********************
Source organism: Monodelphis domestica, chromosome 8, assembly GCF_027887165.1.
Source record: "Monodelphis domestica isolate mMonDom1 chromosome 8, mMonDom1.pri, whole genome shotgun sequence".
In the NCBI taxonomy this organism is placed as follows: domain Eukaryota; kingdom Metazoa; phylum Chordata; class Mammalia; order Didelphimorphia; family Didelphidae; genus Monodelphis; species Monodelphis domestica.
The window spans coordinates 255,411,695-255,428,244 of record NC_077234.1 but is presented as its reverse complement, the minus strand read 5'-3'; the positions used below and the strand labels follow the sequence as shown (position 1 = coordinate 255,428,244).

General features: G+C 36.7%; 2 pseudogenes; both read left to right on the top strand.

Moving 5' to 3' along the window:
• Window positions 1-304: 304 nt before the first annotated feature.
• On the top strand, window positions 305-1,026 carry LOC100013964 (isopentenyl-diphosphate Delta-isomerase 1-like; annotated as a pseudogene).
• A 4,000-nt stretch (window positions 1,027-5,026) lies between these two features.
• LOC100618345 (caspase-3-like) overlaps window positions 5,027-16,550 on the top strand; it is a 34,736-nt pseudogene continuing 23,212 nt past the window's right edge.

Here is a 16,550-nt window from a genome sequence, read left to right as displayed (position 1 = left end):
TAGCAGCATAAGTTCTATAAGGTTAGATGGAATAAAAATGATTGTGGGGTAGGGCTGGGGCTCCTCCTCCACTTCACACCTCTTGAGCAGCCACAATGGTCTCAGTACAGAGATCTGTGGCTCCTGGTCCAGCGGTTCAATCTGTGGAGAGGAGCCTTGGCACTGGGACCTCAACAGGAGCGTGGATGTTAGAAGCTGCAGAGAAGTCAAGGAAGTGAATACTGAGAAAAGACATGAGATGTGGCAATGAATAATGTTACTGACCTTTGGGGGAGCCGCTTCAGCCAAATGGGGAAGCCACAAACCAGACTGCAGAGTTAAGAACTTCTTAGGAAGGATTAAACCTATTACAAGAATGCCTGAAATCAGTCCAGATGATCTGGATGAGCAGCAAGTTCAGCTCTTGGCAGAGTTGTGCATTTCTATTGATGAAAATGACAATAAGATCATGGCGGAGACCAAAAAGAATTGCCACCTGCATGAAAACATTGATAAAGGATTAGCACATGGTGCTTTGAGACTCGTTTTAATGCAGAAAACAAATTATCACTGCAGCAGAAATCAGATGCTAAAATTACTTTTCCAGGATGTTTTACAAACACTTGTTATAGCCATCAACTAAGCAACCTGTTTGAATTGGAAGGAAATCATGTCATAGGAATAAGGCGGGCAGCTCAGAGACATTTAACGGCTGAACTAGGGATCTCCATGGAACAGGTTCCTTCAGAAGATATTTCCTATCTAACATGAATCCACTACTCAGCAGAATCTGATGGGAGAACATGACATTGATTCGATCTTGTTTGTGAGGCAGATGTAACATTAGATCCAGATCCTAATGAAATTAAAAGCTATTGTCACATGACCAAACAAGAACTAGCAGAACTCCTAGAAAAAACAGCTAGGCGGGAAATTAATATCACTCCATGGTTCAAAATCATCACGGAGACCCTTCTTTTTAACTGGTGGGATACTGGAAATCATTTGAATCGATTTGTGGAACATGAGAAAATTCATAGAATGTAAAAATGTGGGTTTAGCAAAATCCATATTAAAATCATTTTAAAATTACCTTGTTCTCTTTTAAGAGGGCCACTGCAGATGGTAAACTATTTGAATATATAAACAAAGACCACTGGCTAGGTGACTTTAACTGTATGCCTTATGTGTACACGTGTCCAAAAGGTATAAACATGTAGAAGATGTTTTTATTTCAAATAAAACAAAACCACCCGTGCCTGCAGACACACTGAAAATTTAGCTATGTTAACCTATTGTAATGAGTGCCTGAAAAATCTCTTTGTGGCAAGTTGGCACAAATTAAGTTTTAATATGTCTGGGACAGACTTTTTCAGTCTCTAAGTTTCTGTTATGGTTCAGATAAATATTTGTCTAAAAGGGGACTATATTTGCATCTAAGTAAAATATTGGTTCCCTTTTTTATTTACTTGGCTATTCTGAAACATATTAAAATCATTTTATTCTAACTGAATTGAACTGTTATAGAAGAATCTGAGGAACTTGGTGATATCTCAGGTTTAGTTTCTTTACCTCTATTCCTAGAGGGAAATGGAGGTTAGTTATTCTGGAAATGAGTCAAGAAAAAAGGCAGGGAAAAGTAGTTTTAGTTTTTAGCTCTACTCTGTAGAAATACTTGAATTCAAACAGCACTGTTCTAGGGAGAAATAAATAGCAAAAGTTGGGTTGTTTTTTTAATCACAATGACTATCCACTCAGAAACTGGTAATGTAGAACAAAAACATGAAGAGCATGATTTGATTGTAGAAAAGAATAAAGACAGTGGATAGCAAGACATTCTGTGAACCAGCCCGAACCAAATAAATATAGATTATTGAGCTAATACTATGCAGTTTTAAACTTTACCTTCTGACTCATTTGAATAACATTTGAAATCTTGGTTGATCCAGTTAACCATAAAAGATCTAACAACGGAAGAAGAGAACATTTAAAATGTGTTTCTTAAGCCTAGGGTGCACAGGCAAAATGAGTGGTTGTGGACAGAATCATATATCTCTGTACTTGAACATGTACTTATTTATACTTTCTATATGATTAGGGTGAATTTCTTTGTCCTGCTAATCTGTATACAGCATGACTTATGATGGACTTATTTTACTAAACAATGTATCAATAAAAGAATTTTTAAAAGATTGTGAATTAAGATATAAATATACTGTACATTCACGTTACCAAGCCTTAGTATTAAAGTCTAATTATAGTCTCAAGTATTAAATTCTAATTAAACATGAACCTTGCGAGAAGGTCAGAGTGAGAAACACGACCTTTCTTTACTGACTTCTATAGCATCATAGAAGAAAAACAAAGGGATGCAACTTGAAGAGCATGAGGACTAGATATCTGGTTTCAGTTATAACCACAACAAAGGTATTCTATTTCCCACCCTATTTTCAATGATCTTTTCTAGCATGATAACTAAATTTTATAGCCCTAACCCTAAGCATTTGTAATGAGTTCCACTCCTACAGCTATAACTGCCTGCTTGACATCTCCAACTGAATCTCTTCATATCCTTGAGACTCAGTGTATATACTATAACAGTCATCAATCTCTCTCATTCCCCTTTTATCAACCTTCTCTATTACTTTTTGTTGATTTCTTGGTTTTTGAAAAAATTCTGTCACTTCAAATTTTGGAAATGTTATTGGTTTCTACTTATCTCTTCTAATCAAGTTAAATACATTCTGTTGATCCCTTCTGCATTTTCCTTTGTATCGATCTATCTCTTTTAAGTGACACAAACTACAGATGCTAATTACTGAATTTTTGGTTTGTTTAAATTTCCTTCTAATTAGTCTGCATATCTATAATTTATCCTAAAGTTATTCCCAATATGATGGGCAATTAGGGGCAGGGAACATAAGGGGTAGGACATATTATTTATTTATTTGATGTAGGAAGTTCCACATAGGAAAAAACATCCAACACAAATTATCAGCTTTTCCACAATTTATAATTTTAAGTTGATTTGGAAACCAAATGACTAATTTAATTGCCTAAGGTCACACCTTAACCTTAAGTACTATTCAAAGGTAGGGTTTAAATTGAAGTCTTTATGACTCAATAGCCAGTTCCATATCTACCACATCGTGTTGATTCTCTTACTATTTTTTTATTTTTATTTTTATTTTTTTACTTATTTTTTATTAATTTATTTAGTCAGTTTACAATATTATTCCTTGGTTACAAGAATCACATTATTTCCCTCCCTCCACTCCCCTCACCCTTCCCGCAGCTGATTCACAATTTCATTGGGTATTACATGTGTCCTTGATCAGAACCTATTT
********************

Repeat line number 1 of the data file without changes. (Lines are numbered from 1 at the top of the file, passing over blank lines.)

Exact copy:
Source organism: Monodelphis domestica, chromosome 8, assembly GCF_027887165.1.